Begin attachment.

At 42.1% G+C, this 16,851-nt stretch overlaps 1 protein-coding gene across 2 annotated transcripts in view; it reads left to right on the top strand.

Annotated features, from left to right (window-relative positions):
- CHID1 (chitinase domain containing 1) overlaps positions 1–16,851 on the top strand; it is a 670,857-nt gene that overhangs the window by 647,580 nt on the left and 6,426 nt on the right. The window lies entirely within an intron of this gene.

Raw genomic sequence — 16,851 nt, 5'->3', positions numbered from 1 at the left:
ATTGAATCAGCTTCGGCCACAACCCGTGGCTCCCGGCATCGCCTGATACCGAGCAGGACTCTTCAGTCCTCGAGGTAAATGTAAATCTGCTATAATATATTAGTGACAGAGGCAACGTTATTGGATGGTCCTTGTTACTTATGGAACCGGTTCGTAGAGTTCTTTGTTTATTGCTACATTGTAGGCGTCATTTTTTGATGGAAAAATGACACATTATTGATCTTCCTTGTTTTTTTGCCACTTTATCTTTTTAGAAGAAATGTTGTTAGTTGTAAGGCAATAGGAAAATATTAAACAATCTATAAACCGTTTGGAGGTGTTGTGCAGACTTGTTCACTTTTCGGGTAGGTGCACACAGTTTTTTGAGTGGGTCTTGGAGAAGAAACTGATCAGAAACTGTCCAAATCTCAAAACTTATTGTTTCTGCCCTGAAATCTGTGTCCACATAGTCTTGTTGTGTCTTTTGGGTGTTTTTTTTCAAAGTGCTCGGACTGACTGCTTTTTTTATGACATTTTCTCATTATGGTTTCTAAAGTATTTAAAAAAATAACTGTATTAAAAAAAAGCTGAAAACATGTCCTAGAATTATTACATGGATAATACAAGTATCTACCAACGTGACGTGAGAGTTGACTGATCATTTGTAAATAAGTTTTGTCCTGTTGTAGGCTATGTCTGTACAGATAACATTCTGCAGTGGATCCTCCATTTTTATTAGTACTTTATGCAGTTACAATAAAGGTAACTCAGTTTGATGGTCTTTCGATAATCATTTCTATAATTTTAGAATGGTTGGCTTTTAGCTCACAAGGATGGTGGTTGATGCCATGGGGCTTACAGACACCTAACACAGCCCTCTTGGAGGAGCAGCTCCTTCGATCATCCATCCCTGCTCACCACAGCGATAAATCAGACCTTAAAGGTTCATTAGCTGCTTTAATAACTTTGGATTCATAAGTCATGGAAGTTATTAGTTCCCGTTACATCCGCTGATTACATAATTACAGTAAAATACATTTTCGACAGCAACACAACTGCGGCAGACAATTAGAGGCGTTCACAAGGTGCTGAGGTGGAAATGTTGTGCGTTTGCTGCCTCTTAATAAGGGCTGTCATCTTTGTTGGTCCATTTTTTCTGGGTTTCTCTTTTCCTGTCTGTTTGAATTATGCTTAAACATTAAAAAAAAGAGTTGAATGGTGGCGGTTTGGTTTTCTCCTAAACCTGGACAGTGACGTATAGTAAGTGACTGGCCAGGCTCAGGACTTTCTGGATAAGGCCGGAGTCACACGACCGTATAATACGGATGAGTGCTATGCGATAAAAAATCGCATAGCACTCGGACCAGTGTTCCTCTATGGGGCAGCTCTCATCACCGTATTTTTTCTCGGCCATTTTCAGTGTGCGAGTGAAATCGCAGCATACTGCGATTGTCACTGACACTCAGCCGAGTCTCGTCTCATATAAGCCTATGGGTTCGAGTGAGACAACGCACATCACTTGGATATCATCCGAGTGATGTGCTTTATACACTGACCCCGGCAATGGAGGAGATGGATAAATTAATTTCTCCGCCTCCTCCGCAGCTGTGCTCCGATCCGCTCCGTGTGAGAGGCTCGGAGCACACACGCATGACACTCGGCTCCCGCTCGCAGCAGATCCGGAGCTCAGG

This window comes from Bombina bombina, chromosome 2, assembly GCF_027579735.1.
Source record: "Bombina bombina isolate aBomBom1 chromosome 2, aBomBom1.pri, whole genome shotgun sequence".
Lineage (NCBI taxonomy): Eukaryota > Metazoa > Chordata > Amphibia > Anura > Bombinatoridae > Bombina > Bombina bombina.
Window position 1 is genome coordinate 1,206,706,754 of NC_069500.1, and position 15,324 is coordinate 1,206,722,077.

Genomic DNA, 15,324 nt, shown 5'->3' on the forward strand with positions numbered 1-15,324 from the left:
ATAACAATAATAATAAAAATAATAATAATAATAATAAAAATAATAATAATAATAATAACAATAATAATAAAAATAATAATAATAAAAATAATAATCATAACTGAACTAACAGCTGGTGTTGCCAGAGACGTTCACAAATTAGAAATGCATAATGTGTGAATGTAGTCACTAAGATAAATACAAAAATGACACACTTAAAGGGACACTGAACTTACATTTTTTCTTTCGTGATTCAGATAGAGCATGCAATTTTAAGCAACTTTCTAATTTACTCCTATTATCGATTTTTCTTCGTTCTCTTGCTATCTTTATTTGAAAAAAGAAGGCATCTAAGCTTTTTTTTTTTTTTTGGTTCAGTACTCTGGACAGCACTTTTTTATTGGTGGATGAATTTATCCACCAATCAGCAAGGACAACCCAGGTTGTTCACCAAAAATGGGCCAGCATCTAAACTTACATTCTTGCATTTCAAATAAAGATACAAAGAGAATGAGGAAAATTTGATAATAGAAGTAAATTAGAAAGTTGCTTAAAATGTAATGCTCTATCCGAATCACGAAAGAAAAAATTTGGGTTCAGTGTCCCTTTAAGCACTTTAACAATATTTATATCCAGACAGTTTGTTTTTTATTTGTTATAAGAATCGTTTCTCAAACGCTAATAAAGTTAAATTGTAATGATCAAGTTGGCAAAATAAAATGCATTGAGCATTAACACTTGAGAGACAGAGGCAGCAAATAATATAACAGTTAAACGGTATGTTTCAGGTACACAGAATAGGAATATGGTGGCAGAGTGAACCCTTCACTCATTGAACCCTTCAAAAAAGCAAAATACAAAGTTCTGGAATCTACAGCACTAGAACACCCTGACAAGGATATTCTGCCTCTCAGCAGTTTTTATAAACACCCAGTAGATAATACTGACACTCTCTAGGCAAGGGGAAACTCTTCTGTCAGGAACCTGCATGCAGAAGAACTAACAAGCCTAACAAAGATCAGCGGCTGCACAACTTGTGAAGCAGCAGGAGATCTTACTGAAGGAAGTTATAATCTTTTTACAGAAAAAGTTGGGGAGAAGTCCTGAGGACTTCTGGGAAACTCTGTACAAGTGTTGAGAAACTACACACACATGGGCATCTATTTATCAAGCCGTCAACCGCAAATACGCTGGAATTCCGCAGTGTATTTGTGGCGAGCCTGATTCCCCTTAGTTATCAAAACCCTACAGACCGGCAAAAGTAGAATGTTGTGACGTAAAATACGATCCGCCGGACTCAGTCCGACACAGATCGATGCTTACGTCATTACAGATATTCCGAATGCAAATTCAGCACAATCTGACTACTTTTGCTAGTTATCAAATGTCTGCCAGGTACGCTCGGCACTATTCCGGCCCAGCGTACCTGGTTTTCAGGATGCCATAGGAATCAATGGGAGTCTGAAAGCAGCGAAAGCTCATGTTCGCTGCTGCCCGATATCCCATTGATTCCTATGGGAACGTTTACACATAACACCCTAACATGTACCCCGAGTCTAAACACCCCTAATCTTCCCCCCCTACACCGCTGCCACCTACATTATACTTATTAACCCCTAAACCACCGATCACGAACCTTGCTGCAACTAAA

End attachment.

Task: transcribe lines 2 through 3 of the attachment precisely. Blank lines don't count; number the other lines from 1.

Annotated features, from left to right (window-relative positions):
- CHID1 (chitinase domain containing 1) overlaps positions 1–16,851 on the top strand; it is a 670,857-nt gene that overhangs the window by 647,580 nt on the left and 6,426 nt on the right. The window lies entirely within an intron of this gene.